"You will get your difficulties with the point electron." Paul Ehrenfest, born 18 January 1880.

"I am much in the Dark about Light" Benjamin Franklin, born 17 January 1706.

Saturday, January 16, 2010

Physics Quote of the Day (January 10 - January 16)

"Great physicists fight great battles." Jean-Pierre Vigier, born 16 January 1920.

"Physics is, hopefully, simple. Physicists are not." Edward Teller, born 15 January 1908.

"Life is made up of experiences, and the more experiences you have, the more you live." Gordon Shrum, born 14 January 1896.

"But it is not time for me to die; I have not yet finished my life's work." Jan Burgers, born 13 January 1895.

"When you recognize you may have made a mistake, admit it to yourself and go onto the next one. Don’t limit yourself to one. Don’t think this one idea is the only one you’re ever going to get and it was an epiphany." James Fergason, born 12 January 1934.

"The trouble with theorists is, they never pay attention to the experiments!" Valentine Telegdi, born 11 January 1922.

"Cosmology is a science which has only a few observable facts to work with." Robert Woodrow Wilson, born 10 January 1936.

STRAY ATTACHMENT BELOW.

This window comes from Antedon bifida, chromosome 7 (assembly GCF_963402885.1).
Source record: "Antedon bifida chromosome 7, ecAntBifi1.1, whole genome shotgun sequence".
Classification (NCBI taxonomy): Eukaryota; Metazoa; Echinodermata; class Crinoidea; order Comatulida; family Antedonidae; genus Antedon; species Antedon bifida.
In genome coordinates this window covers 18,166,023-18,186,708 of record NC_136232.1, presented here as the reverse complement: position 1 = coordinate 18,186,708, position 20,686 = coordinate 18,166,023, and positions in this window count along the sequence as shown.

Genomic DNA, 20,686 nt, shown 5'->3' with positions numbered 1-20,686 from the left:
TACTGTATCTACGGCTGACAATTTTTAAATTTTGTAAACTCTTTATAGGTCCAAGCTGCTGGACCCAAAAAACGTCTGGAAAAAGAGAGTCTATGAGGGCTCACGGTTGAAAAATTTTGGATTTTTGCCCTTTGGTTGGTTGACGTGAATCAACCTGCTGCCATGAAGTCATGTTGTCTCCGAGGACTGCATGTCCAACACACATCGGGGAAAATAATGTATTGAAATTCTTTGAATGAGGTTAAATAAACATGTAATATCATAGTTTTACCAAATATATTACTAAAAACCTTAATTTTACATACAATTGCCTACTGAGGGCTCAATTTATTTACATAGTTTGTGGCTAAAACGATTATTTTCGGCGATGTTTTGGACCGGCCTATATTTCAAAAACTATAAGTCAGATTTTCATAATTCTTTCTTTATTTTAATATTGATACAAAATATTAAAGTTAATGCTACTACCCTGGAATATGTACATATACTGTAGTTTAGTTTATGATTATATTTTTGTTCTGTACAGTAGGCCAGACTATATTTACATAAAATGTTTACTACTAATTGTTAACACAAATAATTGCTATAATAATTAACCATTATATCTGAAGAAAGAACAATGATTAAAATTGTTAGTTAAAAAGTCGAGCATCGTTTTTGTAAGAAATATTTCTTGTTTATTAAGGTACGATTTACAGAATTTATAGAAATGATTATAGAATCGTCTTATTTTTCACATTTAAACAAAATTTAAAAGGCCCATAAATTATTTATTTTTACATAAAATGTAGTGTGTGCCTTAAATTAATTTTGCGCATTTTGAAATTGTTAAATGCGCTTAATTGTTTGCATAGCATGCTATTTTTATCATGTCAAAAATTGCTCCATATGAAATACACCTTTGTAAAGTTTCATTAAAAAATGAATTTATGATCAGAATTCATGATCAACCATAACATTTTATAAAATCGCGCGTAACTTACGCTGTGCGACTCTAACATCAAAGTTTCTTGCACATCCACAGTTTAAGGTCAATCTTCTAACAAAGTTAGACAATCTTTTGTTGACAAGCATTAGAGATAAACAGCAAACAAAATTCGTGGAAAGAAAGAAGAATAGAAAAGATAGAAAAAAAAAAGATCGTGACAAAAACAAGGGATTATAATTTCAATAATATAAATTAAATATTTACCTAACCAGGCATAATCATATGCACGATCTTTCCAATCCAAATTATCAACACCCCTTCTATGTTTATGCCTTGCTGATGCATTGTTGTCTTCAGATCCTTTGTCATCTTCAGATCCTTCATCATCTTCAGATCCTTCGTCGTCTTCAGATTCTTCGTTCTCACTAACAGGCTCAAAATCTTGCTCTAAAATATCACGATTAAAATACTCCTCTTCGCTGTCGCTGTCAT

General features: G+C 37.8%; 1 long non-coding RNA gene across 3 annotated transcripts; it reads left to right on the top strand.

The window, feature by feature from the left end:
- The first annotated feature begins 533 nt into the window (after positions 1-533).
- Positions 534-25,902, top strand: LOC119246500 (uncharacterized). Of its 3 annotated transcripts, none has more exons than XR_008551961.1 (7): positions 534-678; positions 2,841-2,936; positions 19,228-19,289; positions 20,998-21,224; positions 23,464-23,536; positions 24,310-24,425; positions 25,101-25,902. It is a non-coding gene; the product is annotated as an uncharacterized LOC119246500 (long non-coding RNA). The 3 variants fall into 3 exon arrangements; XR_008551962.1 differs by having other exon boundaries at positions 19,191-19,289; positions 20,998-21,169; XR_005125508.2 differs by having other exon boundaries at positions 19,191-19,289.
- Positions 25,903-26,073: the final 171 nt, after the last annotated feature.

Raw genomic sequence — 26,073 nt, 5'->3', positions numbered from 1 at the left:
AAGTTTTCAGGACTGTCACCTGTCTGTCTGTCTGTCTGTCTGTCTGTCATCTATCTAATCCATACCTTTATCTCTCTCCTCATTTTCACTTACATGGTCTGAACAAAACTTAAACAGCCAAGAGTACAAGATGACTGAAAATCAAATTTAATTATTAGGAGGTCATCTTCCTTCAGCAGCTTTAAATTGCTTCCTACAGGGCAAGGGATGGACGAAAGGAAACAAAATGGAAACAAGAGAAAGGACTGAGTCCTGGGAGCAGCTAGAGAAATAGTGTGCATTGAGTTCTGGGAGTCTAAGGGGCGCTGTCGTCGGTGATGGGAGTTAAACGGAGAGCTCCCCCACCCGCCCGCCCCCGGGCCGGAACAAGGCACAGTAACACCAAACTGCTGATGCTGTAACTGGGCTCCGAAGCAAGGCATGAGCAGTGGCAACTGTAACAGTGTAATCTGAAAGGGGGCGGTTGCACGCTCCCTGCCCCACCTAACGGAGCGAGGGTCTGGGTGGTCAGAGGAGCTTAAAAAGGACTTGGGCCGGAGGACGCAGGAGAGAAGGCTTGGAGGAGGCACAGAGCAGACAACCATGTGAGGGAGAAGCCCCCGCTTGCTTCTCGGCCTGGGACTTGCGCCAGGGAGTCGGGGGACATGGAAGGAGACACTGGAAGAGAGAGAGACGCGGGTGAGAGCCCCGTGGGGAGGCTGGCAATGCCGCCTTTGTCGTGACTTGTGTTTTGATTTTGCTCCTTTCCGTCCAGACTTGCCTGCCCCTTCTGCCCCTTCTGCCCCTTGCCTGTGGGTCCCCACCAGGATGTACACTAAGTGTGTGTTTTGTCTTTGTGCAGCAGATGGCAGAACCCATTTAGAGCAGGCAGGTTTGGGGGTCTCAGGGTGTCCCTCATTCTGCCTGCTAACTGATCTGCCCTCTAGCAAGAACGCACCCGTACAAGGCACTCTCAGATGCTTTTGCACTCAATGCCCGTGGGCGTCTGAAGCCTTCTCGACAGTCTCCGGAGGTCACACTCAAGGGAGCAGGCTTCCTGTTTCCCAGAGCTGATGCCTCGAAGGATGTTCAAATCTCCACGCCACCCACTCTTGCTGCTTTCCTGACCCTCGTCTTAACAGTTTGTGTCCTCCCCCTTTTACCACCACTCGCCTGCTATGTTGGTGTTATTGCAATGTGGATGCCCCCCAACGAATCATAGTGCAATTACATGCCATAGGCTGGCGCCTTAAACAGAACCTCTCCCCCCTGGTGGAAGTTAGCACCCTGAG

Saturday, January 9, 2010

Physics Quote of the Day (January 3 - January 9)

"Skill can be increased with practice and the exercise of care contributes to success." Thomas T.Goldsmith, born 9 January 1910.

"If we do discover a complete theory, it should be in time understandable in broad principle by everyone. Then we shall all, philosophers, scientists, and just ordinary people be able to take part in the discussion of why we and the universe exist." Stephen Hawking, born 8 January 1942.

"Whatever the progress of human knowledge, there will always be room for ignorance, hence for chance and probability." Émile Borel, born 7 January 1871.

"I think of physics as the liberal arts of technology." Richard A. Muller, born 6 January 1944.

"Research is a matter of overcoming obstacles. That's what research is about. There are problems. There are difficulties. It's hard to make sense of a collection of information or whatever. Obstacles are the nature of research. Maybe that's why some people give up. There's always an obstacle. You overcome one to find there's another one." Alexander Dalgarno, born 5 January 1928.

"To explain all nature is too difficult a task for any one man or even for any one age. Tis much better to do a little with certainty, & leave the rest for others that come after you, than to explain all things by conjecture without making sure of any thing." Isaac Newton, born 4 January 1643.